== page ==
You are taking the view that taking out the loan creates money. I would argue whether this is actually a useful view to take. But it is a legitimate view, if not a particularly useful one.

But if you take that view, then you also need to accept its consequences on the other end. If taking out the loan (and leaving it in your account) creates money, then paying off that loan destroys the money.

So the answer is that no one owns the money. It was created by the loan, and it existed only for the duration of the loan.

0

Let's break it down into more steps so it's clearer. We can ignore Customers A and B because they have no impact on anything between the Bank and C.

The bank makes a $900 loan to C. Let's say the bank has 10,000 in reserves, and hands him the money in cash:

Bank
Cash: 10,000 - 900 =        9,100
Loans Receivable: 0 + 900 =   900

Customer C:
Cash: 0 + 900 =         900
Loan: 0 - 900 =        -900

You can see the transaction adds up to zero on both C and Bank's side.

Now let's say Customer C immediately deposits the $900 to his account at Bank:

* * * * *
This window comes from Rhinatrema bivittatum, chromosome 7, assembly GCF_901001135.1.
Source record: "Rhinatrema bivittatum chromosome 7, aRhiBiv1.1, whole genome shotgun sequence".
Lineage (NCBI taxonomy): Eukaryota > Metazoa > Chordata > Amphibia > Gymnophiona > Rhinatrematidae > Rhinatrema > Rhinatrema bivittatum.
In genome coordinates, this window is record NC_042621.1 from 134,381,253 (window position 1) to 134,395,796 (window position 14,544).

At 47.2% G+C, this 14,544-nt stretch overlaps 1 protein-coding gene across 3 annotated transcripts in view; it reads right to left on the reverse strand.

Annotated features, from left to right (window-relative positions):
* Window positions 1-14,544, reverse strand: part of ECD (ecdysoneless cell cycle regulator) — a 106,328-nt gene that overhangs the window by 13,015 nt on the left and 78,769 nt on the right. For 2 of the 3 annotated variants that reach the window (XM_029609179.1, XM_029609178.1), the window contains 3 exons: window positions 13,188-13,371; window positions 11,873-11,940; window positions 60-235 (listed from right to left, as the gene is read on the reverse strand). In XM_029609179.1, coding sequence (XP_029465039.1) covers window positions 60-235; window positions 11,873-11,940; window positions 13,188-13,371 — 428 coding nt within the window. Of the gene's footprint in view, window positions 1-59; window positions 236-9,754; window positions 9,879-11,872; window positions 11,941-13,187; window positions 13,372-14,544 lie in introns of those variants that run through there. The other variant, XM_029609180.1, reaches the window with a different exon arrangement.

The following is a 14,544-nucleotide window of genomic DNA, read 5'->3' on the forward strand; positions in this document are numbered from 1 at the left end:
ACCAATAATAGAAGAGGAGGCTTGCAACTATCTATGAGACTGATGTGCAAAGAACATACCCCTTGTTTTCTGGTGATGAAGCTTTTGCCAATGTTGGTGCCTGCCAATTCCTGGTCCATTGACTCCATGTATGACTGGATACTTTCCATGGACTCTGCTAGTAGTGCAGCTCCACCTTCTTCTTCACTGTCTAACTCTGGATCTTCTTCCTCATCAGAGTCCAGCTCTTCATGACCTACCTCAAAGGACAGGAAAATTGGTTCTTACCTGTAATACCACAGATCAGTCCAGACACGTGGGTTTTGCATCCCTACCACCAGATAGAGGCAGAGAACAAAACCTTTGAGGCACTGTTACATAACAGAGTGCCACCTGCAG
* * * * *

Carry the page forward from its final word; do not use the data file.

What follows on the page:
Bank
Cash: 9,100 + 900 =          10,000
Loans Receivable:               900
Customer Deposits: 0 - 900 =   -900

Customer C:
Cash: 900 - 900 =         0
Loan:                  -900
Bank Account: 0 + 900 = 900

The bank gets $900 in Cash, but along with it comes a $900 liability in Customer Deposits - this is because they "owe" Customer C $900 - he could come and withdraw the money at any time.

Now, let's say Customer C gets paid at his job (in cash) and makes a $300 loan payment:

Bank
Cash: 10,000 + 300 =          10,300
Loans Receivable: 900 - 300 =    600
Customer Deposits:              -900

Customer C:
Cash:     salary - 300
Loan: -900 + 300 =  -600
Bank Account:        900

After 2 more loan payments of $300:

Bank
Cash: 10,300 + 600 =           10,900
Loans Receivable: 600 - 600  =      0
Customer Deposits:               -900

Customer C:
Cash:  salary - 300 - 600 = salary - 900
Loan:             0
Bank Account:   900

The bank has $900 more than at the start, but, that is C's money - he can come and withdraw it at any time, then the Bank will be left exactly where it started:

Bank
Cash: 10,900 - 900 =       10,000
Loans Receivable:               0
Customer Deposits: -900 + 900 = 0

Customer C:
Cash: salary - 900 + 900 = salary
Loan:                     0
Bank Account: 900 - 900 = 0

Customer C has more than he started with but that's because he got income from his job.